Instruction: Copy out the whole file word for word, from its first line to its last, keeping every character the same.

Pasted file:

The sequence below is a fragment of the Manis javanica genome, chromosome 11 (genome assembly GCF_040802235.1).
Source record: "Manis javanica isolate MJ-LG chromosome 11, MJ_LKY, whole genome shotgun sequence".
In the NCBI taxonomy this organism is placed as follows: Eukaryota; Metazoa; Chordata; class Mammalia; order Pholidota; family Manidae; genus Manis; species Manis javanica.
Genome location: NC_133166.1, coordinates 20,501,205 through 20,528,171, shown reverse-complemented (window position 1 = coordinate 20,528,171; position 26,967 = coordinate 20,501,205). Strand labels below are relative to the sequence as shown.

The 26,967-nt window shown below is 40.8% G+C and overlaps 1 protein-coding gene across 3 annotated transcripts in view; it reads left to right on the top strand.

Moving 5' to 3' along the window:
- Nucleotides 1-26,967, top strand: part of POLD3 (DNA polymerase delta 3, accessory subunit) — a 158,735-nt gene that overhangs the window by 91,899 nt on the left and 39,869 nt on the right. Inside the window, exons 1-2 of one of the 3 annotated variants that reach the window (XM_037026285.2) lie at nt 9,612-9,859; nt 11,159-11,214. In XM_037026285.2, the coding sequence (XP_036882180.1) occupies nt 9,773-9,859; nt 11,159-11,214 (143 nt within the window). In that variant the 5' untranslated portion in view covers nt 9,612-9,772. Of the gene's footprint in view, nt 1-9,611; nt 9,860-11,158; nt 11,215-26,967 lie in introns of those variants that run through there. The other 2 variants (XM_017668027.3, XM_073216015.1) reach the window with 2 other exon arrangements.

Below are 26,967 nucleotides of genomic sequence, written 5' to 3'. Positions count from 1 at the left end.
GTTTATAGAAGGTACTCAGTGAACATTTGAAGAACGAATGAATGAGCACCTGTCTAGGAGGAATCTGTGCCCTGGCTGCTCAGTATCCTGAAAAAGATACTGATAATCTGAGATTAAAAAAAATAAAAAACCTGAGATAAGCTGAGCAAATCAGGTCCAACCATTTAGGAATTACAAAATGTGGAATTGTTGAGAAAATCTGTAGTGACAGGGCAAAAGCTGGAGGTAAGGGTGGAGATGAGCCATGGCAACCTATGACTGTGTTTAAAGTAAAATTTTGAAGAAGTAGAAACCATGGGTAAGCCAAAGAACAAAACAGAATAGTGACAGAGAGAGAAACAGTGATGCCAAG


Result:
The sequence below is a fragment of the Manis javanica genome, chromosome 11 (genome assembly GCF_040802235.1).
Source record: "Manis javanica isolate MJ-LG chromosome 11, MJ_LKY, whole genome shotgun sequence".
In the NCBI taxonomy this organism is placed as follows: Eukaryota; Metazoa; Chordata; class Mammalia; order Pholidota; family Manidae; genus Manis; species Manis javanica.
Genome location: NC_133166.1, coordinates 20,501,205 through 20,528,171, shown reverse-complemented (window position 1 = coordinate 20,528,171; position 26,967 = coordinate 20,501,205). Strand labels below are relative to the sequence as shown.

The 26,967-nt window shown below is 40.8% G+C and overlaps 1 protein-coding gene across 3 annotated transcripts in view; it reads left to right on the top strand.

Moving 5' to 3' along the window:
- Nucleotides 1-26,967, top strand: part of POLD3 (DNA polymerase delta 3, accessory subunit) — a 158,735-nt gene that overhangs the window by 91,899 nt on the left and 39,869 nt on the right. Inside the window, exons 1-2 of one of the 3 annotated variants that reach the window (XM_037026285.2) lie at nt 9,612-9,859; nt 11,159-11,214. In XM_037026285.2, the coding sequence (XP_036882180.1) occupies nt 9,773-9,859; nt 11,159-11,214 (143 nt within the window). In that variant the 5' untranslated portion in view covers nt 9,612-9,772. Of the gene's footprint in view, nt 1-9,611; nt 9,860-11,158; nt 11,215-26,967 lie in introns of those variants that run through there. The other 2 variants (XM_017668027.3, XM_073216015.1) reach the window with 2 other exon arrangements.

Below are 26,967 nucleotides of genomic sequence, written 5' to 3'. Positions count from 1 at the left end.
GTTTATAGAAGGTACTCAGTGAACATTTGAAGAACGAATGAATGAGCACCTGTCTAGGAGGAATCTGTGCCCTGGCTGCTCAGTATCCTGAAAAAGATACTGATAATCTGAGATTAAAAAAAATAAAAAACCTGAGATAAGCTGAGCAAATCAGGTCCAACCATTTAGGAATTACAAAATGTGGAATTGTTGAGAAAATCTGTAGTGACAGGGCAAAAGCTGGAGGTAAGGGTGGAGATGAGCCATGGCAACCTATGACTGTGTTTAAAGTAAAATTTTGAAGAAGTAGAAACCATGGGTAAGCCAAAGAACAAAACAGAATAGTGACAGAGAGAGAAACAGTGATGCCAAG